Global Policy Forum

UN Sahara Talks Stay Alive, More Planned in August


By Patrick Worsnip

June 20, 2007

Morocco and Western Sahara's independence movement kept negotiations alive on the future of the resource-rich territory, agreeing on Tuesday to meet again in August after two days of groundbreaking talks. But statements by the two sides suggested neither had made concessions on the key question of whether Sahara, a land of 260 000 people annexed by Morocco after Spain withdrew from its former colony in 1975, would become independent.

Senior Moroccan and Polisario Front officials held their first meeting in seven years at a secluded private estate in Manhasset on Long Island near New York, after the United Nations Security Council demanded they come to the table. "The parties have agreed that the process of negotiations will continue in Manhasset the second week of August," said a statement issued by Peter van Walsum, the UN special envoy for Western Sahara who mediated the talks. UN officials have portrayed this as the best chance so far to end the 32-year-old conflict, now seen by Washington as hampering its fight against terrorism. The UN brokered an end to a low-level guerrilla war in Sahara in 1991, but no political solution has followed for the north-west African territory, which has extensive phosphate deposits, rich fisheries and, potentially, oil.

Both sides vowed on Tuesday to work for a negotiated settlement after talks that also included neighbouring Algeria and Mauritania. But there was no sign of a breakthrough on the crunch issue of whether Sahara gains full independence, as Polisario wants, or autonomy within Morocco, as Rabat proposes.

'Long process'

Morocco's chief delegate, Interior Minister Chakib Benmoussa, told a news conference the autonomy plan was the "only realistic solution", although it was open to improvements. But he said Polisario had not made any constructive proposals and still clung to outdated ideas. "Morocco has given up total integration [of Sahara] and we expect the other party to give up full independence," another official, Khalihenna Ould Errachid, head of Morocco's Royal Consultative Council for Saharan Affairs, told reporters.

Polisario delegation leader Mahfoud Ali Beiba said his Algeria-based group "is hopeful that our Moroccan brothers face up to history together with us by seizing on this historic window of opportunity that has opened for us". But he insisted Polisario's proposal for a referendum that would include independence as an option was the way out of the dispute. The Moroccan officials said a referendum had proved impossible due to an inability to agree on who would vote. "I think we are at the very beginning of a long process," UN spokesperson Michele Montas told reporters. "As you can imagine, it's not going to be an easy process."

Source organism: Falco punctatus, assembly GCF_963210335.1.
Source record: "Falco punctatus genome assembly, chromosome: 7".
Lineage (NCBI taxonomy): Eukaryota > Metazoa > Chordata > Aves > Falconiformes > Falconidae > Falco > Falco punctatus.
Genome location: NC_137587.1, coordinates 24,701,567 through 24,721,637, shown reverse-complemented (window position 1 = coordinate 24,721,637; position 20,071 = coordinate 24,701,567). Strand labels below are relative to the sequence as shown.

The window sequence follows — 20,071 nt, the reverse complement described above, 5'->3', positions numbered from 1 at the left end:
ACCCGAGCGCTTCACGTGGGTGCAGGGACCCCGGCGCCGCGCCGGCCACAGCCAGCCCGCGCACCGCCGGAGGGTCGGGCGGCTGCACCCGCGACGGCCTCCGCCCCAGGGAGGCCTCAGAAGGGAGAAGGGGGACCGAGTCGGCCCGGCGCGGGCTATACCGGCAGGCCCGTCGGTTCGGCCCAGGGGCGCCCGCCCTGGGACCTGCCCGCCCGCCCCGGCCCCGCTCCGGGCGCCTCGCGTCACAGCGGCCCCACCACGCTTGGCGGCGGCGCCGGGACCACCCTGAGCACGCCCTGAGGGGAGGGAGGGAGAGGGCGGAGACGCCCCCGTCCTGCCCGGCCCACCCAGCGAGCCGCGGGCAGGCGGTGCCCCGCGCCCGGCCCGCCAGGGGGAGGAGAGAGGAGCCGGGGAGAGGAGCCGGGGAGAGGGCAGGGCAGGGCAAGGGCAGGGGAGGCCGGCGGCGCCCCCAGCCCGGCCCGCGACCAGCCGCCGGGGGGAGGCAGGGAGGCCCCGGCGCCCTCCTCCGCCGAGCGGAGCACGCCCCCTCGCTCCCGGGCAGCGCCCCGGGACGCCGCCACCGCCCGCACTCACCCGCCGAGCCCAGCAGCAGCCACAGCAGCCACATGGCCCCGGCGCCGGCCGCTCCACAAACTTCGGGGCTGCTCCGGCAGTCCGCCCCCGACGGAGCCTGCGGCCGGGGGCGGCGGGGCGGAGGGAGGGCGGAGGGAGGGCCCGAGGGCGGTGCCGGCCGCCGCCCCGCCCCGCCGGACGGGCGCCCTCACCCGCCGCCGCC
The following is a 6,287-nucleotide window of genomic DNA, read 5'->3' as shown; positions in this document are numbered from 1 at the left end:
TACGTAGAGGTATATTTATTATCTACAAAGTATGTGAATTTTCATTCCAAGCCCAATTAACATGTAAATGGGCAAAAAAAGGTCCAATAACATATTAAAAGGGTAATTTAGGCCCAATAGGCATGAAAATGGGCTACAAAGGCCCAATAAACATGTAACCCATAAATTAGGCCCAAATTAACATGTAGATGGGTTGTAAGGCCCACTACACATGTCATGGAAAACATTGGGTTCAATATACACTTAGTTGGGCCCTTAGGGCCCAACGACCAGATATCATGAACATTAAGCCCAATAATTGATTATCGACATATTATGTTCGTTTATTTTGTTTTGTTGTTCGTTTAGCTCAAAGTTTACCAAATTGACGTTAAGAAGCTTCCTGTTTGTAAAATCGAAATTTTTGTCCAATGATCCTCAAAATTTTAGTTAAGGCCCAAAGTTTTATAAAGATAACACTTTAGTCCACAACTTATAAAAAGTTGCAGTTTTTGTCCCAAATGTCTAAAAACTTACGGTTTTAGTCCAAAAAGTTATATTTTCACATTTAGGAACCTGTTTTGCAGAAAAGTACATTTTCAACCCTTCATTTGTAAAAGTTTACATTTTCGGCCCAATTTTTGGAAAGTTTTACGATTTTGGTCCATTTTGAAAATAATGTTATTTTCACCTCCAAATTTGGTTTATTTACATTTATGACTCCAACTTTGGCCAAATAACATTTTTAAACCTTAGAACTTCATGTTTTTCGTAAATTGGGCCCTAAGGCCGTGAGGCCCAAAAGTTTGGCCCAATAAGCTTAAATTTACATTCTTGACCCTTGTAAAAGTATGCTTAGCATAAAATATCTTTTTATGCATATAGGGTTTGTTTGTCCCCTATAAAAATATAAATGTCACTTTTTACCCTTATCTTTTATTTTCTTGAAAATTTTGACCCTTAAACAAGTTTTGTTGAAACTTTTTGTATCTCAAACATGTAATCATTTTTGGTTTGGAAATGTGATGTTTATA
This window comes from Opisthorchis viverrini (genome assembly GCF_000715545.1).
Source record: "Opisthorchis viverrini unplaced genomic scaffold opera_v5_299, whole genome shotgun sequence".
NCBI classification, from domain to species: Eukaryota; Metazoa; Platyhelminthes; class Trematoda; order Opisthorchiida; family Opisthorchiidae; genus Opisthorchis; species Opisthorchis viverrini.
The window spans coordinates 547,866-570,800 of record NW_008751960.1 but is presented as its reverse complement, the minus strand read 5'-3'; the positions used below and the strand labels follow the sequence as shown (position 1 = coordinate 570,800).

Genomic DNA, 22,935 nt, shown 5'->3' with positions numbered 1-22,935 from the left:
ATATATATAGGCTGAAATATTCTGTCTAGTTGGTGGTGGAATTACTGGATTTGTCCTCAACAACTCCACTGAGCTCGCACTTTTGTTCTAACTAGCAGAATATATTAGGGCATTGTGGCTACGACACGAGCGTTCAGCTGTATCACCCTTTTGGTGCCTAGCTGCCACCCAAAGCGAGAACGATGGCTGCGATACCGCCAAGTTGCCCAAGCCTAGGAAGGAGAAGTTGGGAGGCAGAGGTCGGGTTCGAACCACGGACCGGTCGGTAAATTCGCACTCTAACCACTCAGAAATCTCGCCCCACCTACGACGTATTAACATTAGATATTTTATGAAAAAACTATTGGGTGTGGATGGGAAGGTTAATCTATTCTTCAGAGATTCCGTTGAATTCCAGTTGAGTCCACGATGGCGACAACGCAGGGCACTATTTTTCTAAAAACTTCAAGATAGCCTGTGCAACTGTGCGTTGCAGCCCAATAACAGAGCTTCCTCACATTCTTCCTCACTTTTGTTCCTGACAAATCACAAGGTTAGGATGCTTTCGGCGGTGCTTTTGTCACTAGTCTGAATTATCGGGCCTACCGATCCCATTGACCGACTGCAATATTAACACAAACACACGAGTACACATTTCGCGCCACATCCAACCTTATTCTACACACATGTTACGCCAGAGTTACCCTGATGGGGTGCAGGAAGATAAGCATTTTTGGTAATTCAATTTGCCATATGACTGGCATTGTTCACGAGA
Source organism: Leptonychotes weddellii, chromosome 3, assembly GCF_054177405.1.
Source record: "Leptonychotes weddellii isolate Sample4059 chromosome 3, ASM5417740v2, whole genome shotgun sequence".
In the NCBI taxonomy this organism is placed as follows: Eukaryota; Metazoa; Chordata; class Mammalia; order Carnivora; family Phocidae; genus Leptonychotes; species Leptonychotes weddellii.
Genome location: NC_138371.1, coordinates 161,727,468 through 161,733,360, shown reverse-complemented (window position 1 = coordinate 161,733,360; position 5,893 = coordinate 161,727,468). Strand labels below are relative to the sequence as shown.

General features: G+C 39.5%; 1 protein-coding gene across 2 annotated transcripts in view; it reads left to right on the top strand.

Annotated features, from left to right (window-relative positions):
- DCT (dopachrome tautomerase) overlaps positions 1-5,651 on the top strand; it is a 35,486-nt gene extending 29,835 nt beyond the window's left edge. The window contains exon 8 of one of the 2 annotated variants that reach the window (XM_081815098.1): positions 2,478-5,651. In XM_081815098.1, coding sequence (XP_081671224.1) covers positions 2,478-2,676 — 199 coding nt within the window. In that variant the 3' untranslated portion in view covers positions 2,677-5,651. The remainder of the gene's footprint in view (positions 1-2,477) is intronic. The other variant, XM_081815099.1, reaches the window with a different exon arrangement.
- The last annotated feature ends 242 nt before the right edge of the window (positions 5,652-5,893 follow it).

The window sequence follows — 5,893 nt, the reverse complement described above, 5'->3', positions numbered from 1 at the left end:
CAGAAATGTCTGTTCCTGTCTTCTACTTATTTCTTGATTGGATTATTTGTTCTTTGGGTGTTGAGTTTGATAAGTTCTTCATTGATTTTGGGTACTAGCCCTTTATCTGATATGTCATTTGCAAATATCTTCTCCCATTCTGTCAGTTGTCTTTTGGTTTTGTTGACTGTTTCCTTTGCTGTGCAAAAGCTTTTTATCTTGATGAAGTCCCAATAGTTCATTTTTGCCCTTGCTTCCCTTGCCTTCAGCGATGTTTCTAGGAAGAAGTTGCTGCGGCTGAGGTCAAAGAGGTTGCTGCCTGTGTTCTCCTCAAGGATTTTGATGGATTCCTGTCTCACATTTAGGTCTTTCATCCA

No country recognises Morocco's rule over Western Sahara but the United States is now impatient for a deal it hopes will bring more cooperation between North African states and help combat terrorist groups in the regions bordering the Sahara. The Western Sahara dispute is the main cause of friction between Morocco and Algeria whose land borders, closed in 1994 amid security tensions, remain shut.

More Information on the Security Council
More Information on the Western Sahara


FAIR USE NOTICE: This page contains copyrighted material the use of which has not been specifically authorized by the copyright owner. Global Policy Forum distributes this material without profit to those who have expressed a prior interest in receiving the included information for research and educational purposes. We believe this constitutes a fair use of any such copyrighted material as provided for in 17 U.S.C § 107. If you wish to use copyrighted material from this site for purposes of your own that go beyond fair use, you must obtain permission from the copyright owner.